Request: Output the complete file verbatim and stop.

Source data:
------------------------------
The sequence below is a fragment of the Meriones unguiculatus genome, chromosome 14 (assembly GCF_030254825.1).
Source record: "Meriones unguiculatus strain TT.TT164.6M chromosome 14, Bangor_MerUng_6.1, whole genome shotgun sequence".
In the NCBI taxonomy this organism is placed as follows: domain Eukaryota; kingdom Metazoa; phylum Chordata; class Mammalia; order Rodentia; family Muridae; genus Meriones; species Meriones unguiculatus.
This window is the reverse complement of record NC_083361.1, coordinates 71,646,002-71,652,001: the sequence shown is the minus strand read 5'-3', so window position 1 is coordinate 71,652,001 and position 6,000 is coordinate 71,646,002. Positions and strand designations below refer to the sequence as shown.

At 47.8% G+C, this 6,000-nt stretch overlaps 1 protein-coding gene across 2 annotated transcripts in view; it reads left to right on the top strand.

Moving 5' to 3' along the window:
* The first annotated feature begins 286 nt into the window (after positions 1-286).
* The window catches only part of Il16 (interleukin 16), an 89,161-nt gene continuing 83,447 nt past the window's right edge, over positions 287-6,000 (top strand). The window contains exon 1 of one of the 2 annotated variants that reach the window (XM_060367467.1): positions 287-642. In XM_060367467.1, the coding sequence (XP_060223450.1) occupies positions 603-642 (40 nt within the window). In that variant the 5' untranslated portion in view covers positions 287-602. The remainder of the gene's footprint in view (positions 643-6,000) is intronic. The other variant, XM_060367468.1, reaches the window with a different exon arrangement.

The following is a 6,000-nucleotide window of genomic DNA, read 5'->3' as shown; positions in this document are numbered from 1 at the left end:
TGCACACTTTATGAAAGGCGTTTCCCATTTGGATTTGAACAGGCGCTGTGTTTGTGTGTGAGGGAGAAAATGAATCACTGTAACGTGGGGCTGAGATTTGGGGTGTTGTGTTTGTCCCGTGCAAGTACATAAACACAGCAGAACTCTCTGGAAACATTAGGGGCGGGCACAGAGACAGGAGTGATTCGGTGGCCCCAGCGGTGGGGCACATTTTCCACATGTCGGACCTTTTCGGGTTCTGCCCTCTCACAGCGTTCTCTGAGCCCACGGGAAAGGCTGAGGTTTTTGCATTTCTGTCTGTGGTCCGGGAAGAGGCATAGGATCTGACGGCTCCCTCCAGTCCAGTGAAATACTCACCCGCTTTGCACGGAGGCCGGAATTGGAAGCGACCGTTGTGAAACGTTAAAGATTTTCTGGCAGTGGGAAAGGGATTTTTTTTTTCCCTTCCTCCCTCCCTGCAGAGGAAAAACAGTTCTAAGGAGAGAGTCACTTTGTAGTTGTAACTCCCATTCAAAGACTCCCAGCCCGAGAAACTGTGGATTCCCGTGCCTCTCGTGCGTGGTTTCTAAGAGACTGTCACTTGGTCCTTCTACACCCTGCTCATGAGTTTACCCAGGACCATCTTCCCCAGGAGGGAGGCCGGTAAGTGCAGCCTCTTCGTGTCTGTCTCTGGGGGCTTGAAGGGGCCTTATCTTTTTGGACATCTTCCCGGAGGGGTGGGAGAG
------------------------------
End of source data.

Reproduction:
The sequence below is a fragment of the Meriones unguiculatus genome, chromosome 14 (assembly GCF_030254825.1).
Source record: "Meriones unguiculatus strain TT.TT164.6M chromosome 14, Bangor_MerUng_6.1, whole genome shotgun sequence".
In the NCBI taxonomy this organism is placed as follows: domain Eukaryota; kingdom Metazoa; phylum Chordata; class Mammalia; order Rodentia; family Muridae; genus Meriones; species Meriones unguiculatus.
This window is the reverse complement of record NC_083361.1, coordinates 71,646,002-71,652,001: the sequence shown is the minus strand read 5'-3', so window position 1 is coordinate 71,652,001 and position 6,000 is coordinate 71,646,002. Positions and strand designations below refer to the sequence as shown.

At 47.8% G+C, this 6,000-nt stretch overlaps 1 protein-coding gene across 2 annotated transcripts in view; it reads left to right on the top strand.

Moving 5' to 3' along the window:
* The first annotated feature begins 286 nt into the window (after positions 1-286).
* The window catches only part of Il16 (interleukin 16), an 89,161-nt gene continuing 83,447 nt past the window's right edge, over positions 287-6,000 (top strand). The window contains exon 1 of one of the 2 annotated variants that reach the window (XM_060367467.1): positions 287-642. In XM_060367467.1, the coding sequence (XP_060223450.1) occupies positions 603-642 (40 nt within the window). In that variant the 5' untranslated portion in view covers positions 287-602. The remainder of the gene's footprint in view (positions 643-6,000) is intronic. The other variant, XM_060367468.1, reaches the window with a different exon arrangement.

The following is a 6,000-nucleotide window of genomic DNA, read 5'->3' as shown; positions in this document are numbered from 1 at the left end:
TGCACACTTTATGAAAGGCGTTTCCCATTTGGATTTGAACAGGCGCTGTGTTTGTGTGTGAGGGAGAAAATGAATCACTGTAACGTGGGGCTGAGATTTGGGGTGTTGTGTTTGTCCCGTGCAAGTACATAAACACAGCAGAACTCTCTGGAAACATTAGGGGCGGGCACAGAGACAGGAGTGATTCGGTGGCCCCAGCGGTGGGGCACATTTTCCACATGTCGGACCTTTTCGGGTTCTGCCCTCTCACAGCGTTCTCTGAGCCCACGGGAAAGGCTGAGGTTTTTGCATTTCTGTCTGTGGTCCGGGAAGAGGCATAGGATCTGACGGCTCCCTCCAGTCCAGTGAAATACTCACCCGCTTTGCACGGAGGCCGGAATTGGAAGCGACCGTTGTGAAACGTTAAAGATTTTCTGGCAGTGGGAAAGGGATTTTTTTTTTCCCTTCCTCCCTCCCTGCAGAGGAAAAACAGTTCTAAGGAGAGAGTCACTTTGTAGTTGTAACTCCCATTCAAAGACTCCCAGCCCGAGAAACTGTGGATTCCCGTGCCTCTCGTGCGTGGTTTCTAAGAGACTGTCACTTGGTCCTTCTACACCCTGCTCATGAGTTTACCCAGGACCATCTTCCCCAGGAGGGAGGCCGGTAAGTGCAGCCTCTTCGTGTCTGTCTCTGGGGGCTTGAAGGGGCCTTATCTTTTTGGACATCTTCCCGGAGGGGTGGGAGAG